Effective Organization Development can help. OD is about improving human systems, which is best done by strengthening the human processes through which people get their work done. (Check out this Definition of OD at the Center for Human Systems for more about that.) These human processes are driven by beliefs that often are not expressly stated, so part of the work of the effective OD practitioner (and of anyone who is trying to improve human systems) is to uncover the beliefs that drive the human processes. In other words, negative, dysfunctional beliefs must be uncovered so that the human processes can truly be improved.

The $64,000 Question

Here is my question for you: How do you shine sunlight on underlying beliefs without everyone involved getting sunburned?

Jazz Requires Systems Thinking – and Living at the Edge of Chaos


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The other day I was talking to a friend who loves jazz, and it got me thinking.

One of the many things we touched on is how, unlike classical music, which is played pretty much as written on the page, jazz is by nature improvisational. This means that players weave an ever-changing tapestry around a single theme. It is a group discussion, where participants take turns talking. Like a group discussion, it works best when all of the participants listen to each other and respect each other’s turns.

I was reminded of how I recently saw a foursome comprised of McCoy Tyner, Ravi Coltrane, Esperanza Spalding, and Francisco Mela, and how I was struck by how smoothly they managed the transitions between full-on playing by the group and solos supported by the others. The solos were long and far-ranging, sometimes played with clear intention and sometimes with wild abandon. The four clearly listened to each other playing, they played to support the others when it was not their solo, and they watched for signals about the transitions.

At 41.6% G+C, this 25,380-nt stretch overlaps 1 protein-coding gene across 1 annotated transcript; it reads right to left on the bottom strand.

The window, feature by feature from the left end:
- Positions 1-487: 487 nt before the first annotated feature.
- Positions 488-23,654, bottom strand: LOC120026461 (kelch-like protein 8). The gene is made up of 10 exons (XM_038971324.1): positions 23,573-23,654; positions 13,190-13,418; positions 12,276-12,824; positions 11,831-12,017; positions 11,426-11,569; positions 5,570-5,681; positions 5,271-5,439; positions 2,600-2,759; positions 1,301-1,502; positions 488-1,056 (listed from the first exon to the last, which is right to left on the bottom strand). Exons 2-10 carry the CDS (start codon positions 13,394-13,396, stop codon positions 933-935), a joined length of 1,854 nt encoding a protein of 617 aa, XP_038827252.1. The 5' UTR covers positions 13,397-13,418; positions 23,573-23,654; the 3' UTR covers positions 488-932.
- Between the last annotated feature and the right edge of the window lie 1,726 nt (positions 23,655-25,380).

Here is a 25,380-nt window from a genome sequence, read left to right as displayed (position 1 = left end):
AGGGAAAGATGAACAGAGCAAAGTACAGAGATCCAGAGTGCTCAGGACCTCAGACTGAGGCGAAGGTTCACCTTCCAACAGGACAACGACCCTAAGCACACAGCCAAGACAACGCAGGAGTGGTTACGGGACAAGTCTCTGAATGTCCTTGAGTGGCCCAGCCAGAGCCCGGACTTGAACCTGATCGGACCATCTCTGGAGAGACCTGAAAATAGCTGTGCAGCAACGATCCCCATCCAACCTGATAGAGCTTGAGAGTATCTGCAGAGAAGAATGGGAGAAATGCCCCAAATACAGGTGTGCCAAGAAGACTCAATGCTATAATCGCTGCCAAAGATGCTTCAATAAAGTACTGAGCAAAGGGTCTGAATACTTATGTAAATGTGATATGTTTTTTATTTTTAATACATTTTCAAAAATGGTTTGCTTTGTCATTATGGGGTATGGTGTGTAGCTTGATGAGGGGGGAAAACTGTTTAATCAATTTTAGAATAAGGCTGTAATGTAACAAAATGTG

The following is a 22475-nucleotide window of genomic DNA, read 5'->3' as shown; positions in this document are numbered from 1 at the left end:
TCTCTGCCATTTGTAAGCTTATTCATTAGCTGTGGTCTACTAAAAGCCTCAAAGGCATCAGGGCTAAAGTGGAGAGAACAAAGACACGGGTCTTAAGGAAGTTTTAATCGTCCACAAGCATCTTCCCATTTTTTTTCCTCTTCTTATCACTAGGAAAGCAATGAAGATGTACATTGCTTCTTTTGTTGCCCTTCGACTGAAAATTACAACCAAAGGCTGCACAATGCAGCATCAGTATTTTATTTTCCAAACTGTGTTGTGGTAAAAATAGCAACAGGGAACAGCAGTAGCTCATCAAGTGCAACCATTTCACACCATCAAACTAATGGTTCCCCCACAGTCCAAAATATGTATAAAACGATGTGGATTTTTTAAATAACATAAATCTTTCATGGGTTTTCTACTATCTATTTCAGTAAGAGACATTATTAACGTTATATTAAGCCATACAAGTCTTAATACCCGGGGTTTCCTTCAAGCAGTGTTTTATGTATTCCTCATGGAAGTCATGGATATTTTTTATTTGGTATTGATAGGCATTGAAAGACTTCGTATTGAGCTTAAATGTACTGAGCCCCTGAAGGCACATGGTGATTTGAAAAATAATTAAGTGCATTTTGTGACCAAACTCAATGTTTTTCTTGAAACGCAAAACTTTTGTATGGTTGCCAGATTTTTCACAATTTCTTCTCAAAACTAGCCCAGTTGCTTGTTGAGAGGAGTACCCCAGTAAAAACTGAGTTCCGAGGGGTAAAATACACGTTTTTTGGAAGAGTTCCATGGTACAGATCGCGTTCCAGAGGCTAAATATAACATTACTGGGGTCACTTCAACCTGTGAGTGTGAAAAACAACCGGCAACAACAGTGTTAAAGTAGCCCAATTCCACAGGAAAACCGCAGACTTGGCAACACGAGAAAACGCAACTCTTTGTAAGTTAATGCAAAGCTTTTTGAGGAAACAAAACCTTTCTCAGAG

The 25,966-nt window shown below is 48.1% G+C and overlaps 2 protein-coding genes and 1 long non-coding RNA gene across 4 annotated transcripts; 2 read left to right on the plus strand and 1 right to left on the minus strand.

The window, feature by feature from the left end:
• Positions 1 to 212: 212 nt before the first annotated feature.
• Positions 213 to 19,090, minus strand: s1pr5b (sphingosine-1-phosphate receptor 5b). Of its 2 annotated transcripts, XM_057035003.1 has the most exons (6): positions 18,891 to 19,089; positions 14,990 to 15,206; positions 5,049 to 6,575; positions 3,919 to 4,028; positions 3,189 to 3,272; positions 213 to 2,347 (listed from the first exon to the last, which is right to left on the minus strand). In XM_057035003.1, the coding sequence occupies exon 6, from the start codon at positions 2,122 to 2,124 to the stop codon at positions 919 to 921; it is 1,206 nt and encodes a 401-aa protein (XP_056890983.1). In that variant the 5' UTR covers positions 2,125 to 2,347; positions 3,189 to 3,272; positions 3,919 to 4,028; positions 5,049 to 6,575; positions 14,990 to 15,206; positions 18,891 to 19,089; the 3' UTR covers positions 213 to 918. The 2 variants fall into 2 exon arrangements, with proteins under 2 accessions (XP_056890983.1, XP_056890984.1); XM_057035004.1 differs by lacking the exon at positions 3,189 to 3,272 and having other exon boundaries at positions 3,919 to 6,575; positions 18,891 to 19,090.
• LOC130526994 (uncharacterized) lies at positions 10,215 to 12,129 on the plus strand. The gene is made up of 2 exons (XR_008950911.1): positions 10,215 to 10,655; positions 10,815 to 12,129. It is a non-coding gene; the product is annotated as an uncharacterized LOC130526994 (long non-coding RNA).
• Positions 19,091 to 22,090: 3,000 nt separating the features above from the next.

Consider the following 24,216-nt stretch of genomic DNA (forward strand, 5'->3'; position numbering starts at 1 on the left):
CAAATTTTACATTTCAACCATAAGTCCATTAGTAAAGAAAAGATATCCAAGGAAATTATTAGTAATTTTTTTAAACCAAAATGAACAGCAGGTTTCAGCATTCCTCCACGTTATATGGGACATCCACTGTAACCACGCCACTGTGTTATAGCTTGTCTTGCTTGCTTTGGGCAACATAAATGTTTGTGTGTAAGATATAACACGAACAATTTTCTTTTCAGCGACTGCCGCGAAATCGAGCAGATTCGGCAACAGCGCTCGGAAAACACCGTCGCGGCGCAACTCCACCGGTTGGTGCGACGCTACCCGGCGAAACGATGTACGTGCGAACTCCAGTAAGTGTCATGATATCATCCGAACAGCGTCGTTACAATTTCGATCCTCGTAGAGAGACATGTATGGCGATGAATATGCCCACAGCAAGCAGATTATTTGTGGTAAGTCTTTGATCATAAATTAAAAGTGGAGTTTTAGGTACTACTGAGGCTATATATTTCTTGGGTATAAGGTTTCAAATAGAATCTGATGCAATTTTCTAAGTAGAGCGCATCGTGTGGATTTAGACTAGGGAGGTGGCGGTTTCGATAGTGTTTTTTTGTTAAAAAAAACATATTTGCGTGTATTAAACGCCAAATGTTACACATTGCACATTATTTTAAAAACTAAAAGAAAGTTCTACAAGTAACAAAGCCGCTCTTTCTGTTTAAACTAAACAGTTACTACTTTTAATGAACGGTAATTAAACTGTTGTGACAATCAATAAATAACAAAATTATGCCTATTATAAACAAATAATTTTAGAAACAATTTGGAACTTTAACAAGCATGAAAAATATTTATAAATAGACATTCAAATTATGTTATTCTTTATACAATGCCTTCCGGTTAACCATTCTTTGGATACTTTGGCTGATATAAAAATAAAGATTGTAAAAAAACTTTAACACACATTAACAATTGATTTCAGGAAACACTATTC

Jazz musicians enjoy a great deal of freedom but, like freedom in other contexts, it works best when that freedom is exercised with awareness of and respect for the other members of the group and for the group itself.

And within that context, magic can happen.

It occurred to me as we were talking that jazz requires systems thinking. It requires awareness of the system, and awareness of how changes affect that system.

It requires agreement from the participants to support the system and each other.

When participants don’t support each other and the system and they focus only on themselves, indulging in tunnel vision, the result is noise. Chaos.

And yet – jazz also requires living at the edge of chaos.

How aware are you of the systems of which you are a part? Whether the system is a work group, an organization, a committee, your family, or a sports team, how well does that system work if the members don’t think beyond themselves? At the same time, how flexible are those systems? Do they support creativity, innovation, improvisation?

Bobby Fischer Teaches Systems Thinking


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Yes, Systems Thinking. Disguised as chess.

One of the great challenges that faces small business people – and big business people – is tunnel vision. Ever wondered how it can be dangerous, and how you can overcome it? Consider the following…

I’m reading “Bobby Fischer Teaches Chess.” No, I’m not a brainiac. I’m just a person who has taken up chess again after more than 30 years and I’m tired of getting my pants beaten off. So my chess partner recommended this book, and after a few more humiliating defeats I went out and bought it.

I go to bed with Bobby Fischer. I ride the train with Bobby Fischer. And I have to say, this is a great book. It’s very simple, consisting of picture after picture of scenarios where you’re asked to identify whether or how one side could either checkmate the other or escape checkmate. You’re given the answer on the next page.

Like I said, very simple. My six year old niece could probably absorb this very quickly and then she could beat my pants off, too.

Well, I’ve been reading the book, and one of the key lessons that are being pounded into my head is to remember to Watch The Entire Board. Brilliant strategies fail miserably when you overlook the one thing in that corner over there and a Bishop zooms in and takes your Queen. Ouch!